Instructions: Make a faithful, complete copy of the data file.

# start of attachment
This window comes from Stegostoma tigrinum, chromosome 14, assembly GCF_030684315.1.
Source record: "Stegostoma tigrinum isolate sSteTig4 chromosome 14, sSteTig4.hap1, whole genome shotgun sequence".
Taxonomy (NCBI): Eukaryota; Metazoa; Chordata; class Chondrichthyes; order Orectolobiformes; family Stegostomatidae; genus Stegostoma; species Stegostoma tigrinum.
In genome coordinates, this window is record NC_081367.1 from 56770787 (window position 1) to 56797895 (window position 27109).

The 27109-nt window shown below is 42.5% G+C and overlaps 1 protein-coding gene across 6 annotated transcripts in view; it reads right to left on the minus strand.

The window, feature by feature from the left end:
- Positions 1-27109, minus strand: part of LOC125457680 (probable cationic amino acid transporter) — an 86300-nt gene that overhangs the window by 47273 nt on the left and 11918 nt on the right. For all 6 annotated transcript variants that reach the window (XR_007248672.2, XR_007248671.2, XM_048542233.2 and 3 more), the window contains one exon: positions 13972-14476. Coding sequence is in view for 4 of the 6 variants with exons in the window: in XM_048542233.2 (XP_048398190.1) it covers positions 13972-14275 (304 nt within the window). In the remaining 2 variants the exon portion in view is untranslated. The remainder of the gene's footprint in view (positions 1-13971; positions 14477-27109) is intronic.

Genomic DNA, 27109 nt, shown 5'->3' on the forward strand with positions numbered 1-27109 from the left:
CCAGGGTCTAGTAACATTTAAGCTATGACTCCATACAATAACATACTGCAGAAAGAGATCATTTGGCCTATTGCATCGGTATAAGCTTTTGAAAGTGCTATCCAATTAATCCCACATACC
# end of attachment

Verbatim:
This window comes from Stegostoma tigrinum, chromosome 14, assembly GCF_030684315.1.
Source record: "Stegostoma tigrinum isolate sSteTig4 chromosome 14, sSteTig4.hap1, whole genome shotgun sequence".
Taxonomy (NCBI): Eukaryota; Metazoa; Chordata; class Chondrichthyes; order Orectolobiformes; family Stegostomatidae; genus Stegostoma; species Stegostoma tigrinum.
In genome coordinates, this window is record NC_081367.1 from 56770787 (window position 1) to 56797895 (window position 27109).

The 27109-nt window shown below is 42.5% G+C and overlaps 1 protein-coding gene across 6 annotated transcripts in view; it reads right to left on the minus strand.

The window, feature by feature from the left end:
- Positions 1-27109, minus strand: part of LOC125457680 (probable cationic amino acid transporter) — an 86300-nt gene that overhangs the window by 47273 nt on the left and 11918 nt on the right. For all 6 annotated transcript variants that reach the window (XR_007248672.2, XR_007248671.2, XM_048542233.2 and 3 more), the window contains one exon: positions 13972-14476. Coding sequence is in view for 4 of the 6 variants with exons in the window: in XM_048542233.2 (XP_048398190.1) it covers positions 13972-14275 (304 nt within the window). In the remaining 2 variants the exon portion in view is untranslated. The remainder of the gene's footprint in view (positions 1-13971; positions 14477-27109) is intronic.

Genomic DNA, 27109 nt, shown 5'->3' on the forward strand with positions numbered 1-27109 from the left:
CCAGGGTCTAGTAACATTTAAGCTATGACTCCATACAATAACATACTGCAGAAAGAGATCATTTGGCCTATTGCATCGGTATAAGCTTTTGAAAGTGCTATCCAATTAATCCCACATACC